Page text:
15 Mar The ISO-less Power of the X-Series | A Monochrome Film-Look straight out of Camera

Source: Fujifilm Insider

When I studied photography back in the early to mid 2000s for real quality prints you still had to rely on an analogue workflow. Yet you already could see that the golden age of film photography was slowly coming to an end. In the creepy basement of our university we had this dark room which I frequented on a couple of weekends and holidays to process some black-and-white prints. Besides the magical moment when the developer revealed the final image I sincerely hated everything else in there. The depressing red light, the smell and handling of the chemicals and my overall lack of technical capabilities were pretty demoralizing. To this day I cherish the possibility to sit in a cosy environment while developing my final images with a few clicks on the computer. That being said, I still value the principle of getting things right in camera and the resulting look of images taken on film. Given its relative young age of about fifteen years since it’s been used on a broad scale digital photography already made a huge, not always beneficial, impact on how we expect to see a world based on images. Once in a while I flip through amazing books with film-based photographs and I’m always baffled to see what masterly results can be achieved under challenging conditions with limited tools. For todays so-called “standards” some of those photographs would be considered imperfect or even commercially unusable. Then again, in our days of countless film simulations and artificial grain, it will be interesting to see if digital photography will ever be able to fully overcome the distinctive characteristics of chemical based photography.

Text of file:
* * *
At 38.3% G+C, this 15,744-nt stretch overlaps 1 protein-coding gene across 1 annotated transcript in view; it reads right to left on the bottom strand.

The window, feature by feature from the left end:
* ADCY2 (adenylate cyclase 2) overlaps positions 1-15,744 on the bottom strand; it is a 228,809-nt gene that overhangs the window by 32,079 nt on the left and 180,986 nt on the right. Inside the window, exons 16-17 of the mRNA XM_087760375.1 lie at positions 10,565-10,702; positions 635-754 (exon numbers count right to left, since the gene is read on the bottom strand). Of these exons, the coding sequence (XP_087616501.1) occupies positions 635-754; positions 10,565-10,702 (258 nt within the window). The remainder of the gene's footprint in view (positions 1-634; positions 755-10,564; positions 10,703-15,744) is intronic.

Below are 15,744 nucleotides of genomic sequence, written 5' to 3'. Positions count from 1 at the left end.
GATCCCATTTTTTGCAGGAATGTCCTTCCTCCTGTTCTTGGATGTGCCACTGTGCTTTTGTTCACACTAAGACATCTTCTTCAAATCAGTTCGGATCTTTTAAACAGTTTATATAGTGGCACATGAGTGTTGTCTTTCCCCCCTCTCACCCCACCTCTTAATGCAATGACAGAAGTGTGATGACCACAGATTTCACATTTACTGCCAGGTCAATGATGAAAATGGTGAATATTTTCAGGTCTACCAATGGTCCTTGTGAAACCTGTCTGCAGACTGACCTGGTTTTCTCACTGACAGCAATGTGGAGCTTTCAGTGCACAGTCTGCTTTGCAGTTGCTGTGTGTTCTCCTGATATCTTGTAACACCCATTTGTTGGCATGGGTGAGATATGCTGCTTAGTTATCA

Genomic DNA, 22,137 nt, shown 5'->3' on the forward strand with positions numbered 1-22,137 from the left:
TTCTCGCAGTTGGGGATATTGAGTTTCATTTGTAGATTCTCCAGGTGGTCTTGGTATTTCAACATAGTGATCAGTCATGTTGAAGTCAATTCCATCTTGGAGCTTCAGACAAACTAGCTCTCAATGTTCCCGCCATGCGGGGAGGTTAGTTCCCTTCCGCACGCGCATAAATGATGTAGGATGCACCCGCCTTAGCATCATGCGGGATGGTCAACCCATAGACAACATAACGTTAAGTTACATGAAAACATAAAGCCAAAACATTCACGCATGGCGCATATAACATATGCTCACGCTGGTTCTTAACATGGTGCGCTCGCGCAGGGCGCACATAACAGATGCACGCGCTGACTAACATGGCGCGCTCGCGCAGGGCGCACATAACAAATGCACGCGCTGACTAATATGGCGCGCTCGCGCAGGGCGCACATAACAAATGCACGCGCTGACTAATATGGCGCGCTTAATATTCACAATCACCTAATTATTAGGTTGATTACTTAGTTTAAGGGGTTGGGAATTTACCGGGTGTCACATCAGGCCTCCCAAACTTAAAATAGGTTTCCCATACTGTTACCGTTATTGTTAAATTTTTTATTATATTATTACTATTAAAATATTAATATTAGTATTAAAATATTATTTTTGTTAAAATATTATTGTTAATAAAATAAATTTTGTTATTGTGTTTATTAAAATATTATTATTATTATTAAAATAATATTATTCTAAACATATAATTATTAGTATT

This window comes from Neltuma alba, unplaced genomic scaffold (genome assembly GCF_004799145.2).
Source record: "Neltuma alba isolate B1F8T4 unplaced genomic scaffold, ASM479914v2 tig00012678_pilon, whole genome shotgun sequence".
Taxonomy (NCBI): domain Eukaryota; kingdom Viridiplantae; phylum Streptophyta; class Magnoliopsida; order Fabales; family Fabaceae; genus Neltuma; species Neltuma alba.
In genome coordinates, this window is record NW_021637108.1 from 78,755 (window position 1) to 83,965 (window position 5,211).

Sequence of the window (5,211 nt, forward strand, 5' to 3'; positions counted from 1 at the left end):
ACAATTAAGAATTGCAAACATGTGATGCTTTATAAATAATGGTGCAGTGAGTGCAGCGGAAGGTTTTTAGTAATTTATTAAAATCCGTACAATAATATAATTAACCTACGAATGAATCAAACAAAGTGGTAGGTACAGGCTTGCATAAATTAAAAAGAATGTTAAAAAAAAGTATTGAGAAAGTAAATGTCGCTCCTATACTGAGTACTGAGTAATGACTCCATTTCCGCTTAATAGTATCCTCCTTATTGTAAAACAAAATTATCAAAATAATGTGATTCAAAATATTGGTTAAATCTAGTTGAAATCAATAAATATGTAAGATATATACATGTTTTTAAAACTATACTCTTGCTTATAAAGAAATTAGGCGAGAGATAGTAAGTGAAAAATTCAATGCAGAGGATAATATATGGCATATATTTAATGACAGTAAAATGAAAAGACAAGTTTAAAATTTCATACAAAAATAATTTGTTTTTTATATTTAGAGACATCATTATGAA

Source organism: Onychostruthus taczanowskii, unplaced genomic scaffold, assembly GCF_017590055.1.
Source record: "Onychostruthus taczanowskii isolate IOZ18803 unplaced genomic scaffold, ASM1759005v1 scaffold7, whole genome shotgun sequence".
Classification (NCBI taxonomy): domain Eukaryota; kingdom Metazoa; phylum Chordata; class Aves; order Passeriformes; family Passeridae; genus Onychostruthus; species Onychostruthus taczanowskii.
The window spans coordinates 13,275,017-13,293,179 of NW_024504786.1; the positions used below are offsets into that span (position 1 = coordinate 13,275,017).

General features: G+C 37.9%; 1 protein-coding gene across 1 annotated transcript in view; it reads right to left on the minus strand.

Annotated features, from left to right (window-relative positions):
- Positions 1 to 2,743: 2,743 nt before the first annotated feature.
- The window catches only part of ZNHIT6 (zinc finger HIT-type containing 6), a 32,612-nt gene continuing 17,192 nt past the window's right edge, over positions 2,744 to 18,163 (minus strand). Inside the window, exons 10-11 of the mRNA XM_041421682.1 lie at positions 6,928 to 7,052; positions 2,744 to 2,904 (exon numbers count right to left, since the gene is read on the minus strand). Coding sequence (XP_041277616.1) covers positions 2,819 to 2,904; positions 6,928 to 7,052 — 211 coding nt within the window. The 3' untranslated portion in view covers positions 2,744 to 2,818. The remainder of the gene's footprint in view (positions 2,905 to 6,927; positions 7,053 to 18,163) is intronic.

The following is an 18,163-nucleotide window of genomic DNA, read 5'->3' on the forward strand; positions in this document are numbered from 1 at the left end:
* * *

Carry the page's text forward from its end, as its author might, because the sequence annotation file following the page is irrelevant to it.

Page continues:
I’d always liked film-based black-and-white prints with grain and high contrasts. If you’re a happy owner of the X-Pro2 or a soon-to-be owner of the X-T2, from what I’ve read, Fujifilm offers you a new film simulation named ACROS that pretty much gives you this look right out of the box. Of cause you can try to achieve this look with various more or less time-consuming efforts in post-production. As for my part, neither my “older” X-Series cameras can process files in ACROS nor do I love heavy post-production on any of my photojournalistic images. So for me the goal is to get this thing as right as possible in camera….

The ISO-less Power of the X-Series | A Monochrome Film-Look straight out of Camera posted on Fujifilm Insider on .

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